Long Beach Experience Illustrates the Predictable Effect of a Super-High Minimum Wage
An article in The Seattle Times this week explains the real world effects of what happens when employers are forced to pay a super-high minimum wage.
The article features a hotel worker who served as the actual poster boy for the campaign to increase the wages of hotel workers in Long Beach, California. This hotel worker lent his image and story to successfully convince voters to pass a measure last year mandating a minimum wage of $13 per hour for the employees of nonunionized hotels. Like the SeaTac initiative to mandate a $15 per hour minimum wage, the Long Beach measure included an exemption for unions.
One year later this worker admits mandating the $13 per hour wage had “unintended consequences.” His employer reduced his hours from 40 hours per week to just 30.
A worker at a different hotel tells the same story. Her hours were slashed from 40 to 32 per week, and now she says her and her co-workers must work harder to do their job in less time. “Sometimes, rooms don’t get done. There’s not enough time to do everything.”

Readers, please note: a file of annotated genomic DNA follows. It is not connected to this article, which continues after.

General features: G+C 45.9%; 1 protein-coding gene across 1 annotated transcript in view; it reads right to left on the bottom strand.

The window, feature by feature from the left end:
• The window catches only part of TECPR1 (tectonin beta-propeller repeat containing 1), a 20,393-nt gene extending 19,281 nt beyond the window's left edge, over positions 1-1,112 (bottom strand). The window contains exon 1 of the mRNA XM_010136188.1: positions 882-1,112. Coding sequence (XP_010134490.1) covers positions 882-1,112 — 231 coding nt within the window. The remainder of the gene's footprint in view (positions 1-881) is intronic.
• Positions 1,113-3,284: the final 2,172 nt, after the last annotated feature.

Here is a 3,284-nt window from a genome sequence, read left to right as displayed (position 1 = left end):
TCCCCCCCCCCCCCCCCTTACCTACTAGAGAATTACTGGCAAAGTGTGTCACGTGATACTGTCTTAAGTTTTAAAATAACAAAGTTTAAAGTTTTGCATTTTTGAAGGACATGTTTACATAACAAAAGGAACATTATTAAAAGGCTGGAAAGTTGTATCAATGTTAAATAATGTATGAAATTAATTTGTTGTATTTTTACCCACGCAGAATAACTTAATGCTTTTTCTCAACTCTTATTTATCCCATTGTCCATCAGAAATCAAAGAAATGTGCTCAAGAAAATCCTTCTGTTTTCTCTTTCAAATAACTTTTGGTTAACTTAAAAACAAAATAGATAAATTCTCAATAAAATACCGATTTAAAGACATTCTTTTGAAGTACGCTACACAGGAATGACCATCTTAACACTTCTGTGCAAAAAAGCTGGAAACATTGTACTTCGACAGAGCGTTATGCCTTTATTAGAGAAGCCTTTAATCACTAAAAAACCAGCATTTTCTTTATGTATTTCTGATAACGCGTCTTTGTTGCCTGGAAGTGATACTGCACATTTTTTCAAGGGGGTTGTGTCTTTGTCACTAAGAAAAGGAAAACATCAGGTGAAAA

They aren’t the only casualties.
According to The Times, two hotels shut down rooms that bumped them over the 100-room threshold that triggers the high minimum wage. One closed 44 rooms and the other closed 74, saying the measure, “financially cripples the hotel’s operations." Those closures mean less business for the hotels, which generates less tax revenue for the city and likely means fewer workers are needed.
Another hotel says it was forced to raise prices and quit offering discounts to customers. The manager of that hotel explained that, “discounted prices don’t match with the new hourly wage increase.”
Two hotels took advantage of the union exemption and negotiated a union contract that will allow them to pay their workers less than the $13 per hour wage. The union gained more dues-paying members, what those workers gained remains to be seen.
None of these responses from the hotels should be surprising. It is exactly what the basic laws of economics predict will happen when you force employers to pay a wage that is significantly higher than warranted by the market.
A super-high minimum wage is never free; someone has to pay for it. It is not reasonable to believe employers will simply absorb a huge increase in their cost of doing business. The Long Beach experience shows employers are passing those costs onto consumers and the very workers the measure was supposed to help.